The U.S. Securities and Exchange Commission has sanctioned Houston Lawyer Nicolette Loisel, a defendant in a corporate highjacking scheme that was devised in 2003 by Irwin Boock, a 55-year-old Toronto resident.
Loisel was charged, along with others, with hijacking 22 defunct or inactive publicly-traded companies and drafting 28 legal opinion letters falsely representing that offerings of 223 million shares were exempt from the registration requirements of federal securities laws.
The opinion letters contained deliberately misleading factual statements and conclusions of law, according to the allegations in a civil action filed in the U.S. District Court for the Southern District of New York in September, 2009.
The SEC said it has secured a final judgment that prohibits Loisel from participating in any penny stock offering, and orders her to pay prejudgment interest of $143,755.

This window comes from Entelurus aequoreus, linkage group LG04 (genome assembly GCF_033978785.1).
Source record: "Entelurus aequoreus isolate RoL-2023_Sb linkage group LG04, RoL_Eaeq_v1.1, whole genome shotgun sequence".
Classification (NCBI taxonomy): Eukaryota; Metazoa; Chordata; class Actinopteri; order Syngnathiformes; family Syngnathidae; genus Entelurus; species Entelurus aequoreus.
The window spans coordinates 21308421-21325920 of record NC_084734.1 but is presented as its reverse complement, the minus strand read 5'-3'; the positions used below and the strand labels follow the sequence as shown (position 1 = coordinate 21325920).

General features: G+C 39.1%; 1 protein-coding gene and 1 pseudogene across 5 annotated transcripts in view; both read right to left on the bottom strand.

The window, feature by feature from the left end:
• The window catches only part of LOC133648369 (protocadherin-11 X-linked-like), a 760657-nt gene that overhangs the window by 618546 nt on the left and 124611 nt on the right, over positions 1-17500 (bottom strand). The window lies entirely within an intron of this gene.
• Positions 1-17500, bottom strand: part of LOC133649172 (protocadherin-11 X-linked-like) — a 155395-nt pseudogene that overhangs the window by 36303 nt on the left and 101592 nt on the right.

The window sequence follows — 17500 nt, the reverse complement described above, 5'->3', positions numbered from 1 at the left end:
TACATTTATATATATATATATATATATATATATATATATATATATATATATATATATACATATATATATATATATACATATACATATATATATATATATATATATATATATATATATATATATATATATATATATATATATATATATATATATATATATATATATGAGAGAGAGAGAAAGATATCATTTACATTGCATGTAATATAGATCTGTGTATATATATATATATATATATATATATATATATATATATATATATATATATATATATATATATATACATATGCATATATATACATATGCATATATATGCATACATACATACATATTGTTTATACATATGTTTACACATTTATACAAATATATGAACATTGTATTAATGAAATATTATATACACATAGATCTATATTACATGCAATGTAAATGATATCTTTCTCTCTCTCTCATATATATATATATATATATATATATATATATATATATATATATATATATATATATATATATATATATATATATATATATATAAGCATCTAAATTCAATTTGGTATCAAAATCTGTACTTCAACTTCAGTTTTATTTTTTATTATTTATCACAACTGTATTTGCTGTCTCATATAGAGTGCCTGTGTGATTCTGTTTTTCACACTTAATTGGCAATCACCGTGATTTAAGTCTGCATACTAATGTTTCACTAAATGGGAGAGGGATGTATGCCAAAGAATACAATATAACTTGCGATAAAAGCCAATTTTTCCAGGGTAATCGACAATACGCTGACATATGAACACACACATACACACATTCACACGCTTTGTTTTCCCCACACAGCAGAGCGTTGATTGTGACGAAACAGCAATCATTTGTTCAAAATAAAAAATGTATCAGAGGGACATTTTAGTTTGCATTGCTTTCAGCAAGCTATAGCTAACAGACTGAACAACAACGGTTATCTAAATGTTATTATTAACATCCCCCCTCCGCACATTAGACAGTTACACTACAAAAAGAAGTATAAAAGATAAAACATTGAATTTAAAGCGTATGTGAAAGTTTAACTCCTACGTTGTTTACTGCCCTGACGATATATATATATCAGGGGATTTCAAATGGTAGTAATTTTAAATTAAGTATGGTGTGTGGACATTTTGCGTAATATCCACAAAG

However, payment of these amounts was waived and no civil penalty was imposed, in light of her financial condition.
The SEC alleged that Boock recruited Loisel and another Houston attorney Roger Shoss in late 2003 to handle the paperwork required to effect the hijackings, including submitting false documentation to Nasdaq Corporate Data Operations, Standard & Poor’s and others.
At the time, Loisel had been a licensed attorney in Texas specializing in corporate and securities law.
The complaint alleges that each of the five defendants in the case received illicit proceeds in the form of remuneration for services, proceeds from the sale of shell companies to buyers, and/or from the sale of shares in purported private placements or into the secondary market.
The other defendants include Jason Wong, a 36-year-old resident of Markham, Ontario; 37-year-old Toronto resident Stanton DeFreitas, and Boock’s wife Birte, who was named as a relief defendant.